On December 21, 2023, the Court of Justice of the European Union (CJEU) issued three landmark rulings relating to the powers of sport governing bodies in
(i) Case C-333/21, European Superleague Company (Superleague)
(ii) Case C 124/21 P, International Skating Union v Commission (International Skating Union)
(iii) Case C-680/21, Royal Antwerp Football Club (Antwerp Football Club)
The CJEU reconfirmed that sport governing bodies (and their rules) are not immune from the reach of EU competition laws to the extent that these rules relate to economic activities, such as organizing competitions and commercializing broadcasting rights.
The judgments provide important clarifications on the application of EU competition rules to sports rules and regulations. In particular, rules that grant sport governing bodies the power to authorize competitions that would compete with the sport governing bodies’ own competition(s) are likely to infringe EU competition rules where the framework governing the exercise of these authorization powers gives the sport governing bodies essentially unfettered discretion in its decision-making and the consequences of nonauthorization are such as to prevent the effective establishment of competing tournaments.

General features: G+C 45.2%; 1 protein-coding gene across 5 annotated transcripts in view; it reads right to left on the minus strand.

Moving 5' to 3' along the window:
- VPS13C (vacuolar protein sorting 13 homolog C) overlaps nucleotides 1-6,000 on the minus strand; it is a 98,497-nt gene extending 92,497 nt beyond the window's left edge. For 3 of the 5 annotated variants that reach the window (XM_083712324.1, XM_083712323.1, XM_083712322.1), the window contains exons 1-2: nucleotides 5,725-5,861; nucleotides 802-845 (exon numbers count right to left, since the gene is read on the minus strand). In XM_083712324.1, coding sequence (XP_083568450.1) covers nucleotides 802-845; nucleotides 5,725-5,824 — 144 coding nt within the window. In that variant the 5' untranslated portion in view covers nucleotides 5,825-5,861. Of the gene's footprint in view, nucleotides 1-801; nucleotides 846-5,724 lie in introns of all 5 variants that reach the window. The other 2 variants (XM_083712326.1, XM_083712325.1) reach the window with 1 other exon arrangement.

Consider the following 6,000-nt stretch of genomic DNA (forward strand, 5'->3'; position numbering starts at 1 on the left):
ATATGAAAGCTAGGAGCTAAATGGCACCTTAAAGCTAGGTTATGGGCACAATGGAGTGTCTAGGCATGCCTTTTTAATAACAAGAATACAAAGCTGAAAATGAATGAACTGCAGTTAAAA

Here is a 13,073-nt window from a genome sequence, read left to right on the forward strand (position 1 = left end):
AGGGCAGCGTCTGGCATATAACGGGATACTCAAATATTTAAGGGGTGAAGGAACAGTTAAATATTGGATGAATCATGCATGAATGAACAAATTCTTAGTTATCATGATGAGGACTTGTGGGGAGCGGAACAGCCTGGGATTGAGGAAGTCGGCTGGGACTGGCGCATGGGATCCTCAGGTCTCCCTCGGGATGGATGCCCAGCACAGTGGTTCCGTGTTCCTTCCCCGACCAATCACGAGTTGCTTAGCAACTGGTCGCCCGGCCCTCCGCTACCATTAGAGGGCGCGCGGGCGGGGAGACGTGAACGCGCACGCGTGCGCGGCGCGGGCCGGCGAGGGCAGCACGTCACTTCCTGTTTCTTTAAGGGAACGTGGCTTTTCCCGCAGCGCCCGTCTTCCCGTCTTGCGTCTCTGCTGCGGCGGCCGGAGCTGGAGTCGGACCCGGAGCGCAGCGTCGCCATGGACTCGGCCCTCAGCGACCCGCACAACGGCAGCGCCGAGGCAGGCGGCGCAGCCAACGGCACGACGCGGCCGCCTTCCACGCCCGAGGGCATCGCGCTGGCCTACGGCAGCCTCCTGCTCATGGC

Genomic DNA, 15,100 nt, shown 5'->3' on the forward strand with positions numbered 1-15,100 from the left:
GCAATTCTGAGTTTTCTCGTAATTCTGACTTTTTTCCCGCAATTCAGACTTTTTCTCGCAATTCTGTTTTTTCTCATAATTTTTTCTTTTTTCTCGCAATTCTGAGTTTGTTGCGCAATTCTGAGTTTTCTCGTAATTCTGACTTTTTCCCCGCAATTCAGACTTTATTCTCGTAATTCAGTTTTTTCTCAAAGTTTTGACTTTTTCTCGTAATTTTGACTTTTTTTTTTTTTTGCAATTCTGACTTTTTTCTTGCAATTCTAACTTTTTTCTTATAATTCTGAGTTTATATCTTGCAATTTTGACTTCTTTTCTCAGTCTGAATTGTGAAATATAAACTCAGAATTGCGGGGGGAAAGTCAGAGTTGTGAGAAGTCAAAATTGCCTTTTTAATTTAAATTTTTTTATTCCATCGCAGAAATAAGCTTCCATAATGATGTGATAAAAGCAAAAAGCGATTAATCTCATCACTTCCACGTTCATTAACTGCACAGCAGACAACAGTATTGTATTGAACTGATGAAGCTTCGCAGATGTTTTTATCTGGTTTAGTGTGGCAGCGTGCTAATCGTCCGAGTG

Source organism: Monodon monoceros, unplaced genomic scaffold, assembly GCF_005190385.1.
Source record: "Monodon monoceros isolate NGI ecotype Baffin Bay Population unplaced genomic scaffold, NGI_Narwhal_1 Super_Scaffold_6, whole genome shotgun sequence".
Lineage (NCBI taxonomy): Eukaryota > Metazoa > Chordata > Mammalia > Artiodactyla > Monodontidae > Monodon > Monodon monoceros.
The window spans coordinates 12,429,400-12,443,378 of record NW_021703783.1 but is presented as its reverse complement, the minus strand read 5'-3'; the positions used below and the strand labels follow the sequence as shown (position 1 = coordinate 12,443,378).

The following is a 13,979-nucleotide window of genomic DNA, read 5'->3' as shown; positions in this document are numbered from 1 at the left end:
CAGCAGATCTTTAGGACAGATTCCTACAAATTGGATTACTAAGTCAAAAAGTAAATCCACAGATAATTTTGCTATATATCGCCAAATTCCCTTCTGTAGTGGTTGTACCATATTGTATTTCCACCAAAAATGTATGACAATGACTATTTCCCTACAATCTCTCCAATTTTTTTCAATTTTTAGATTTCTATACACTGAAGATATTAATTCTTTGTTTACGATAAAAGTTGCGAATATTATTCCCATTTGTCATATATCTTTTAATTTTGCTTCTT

The judgments are set to have broad practical implications. Sport governing bodies will need to assess their existing rules for compliance with EU competition rules, and attempts to establish “break away” competitions (such as the Super League) are likely to be reinvigorated.
Superleague: background and CJEU findings
In April 2021, a group of 12 leading European football clubs announced the formation of a new professional football competition, the “Super League.” Around the same time, the Fédération Internationale de Football Association (FIFA) and the Union of European Football Associations (UEFA) issued a joint statement refusing to recognise the Super League and stating that any football club or player who participated in the Super League would be expelled from FIFA/UEFA-affiliated competitions, including flagship competitions such as the UEFA Champions League and the FIFA World Cup.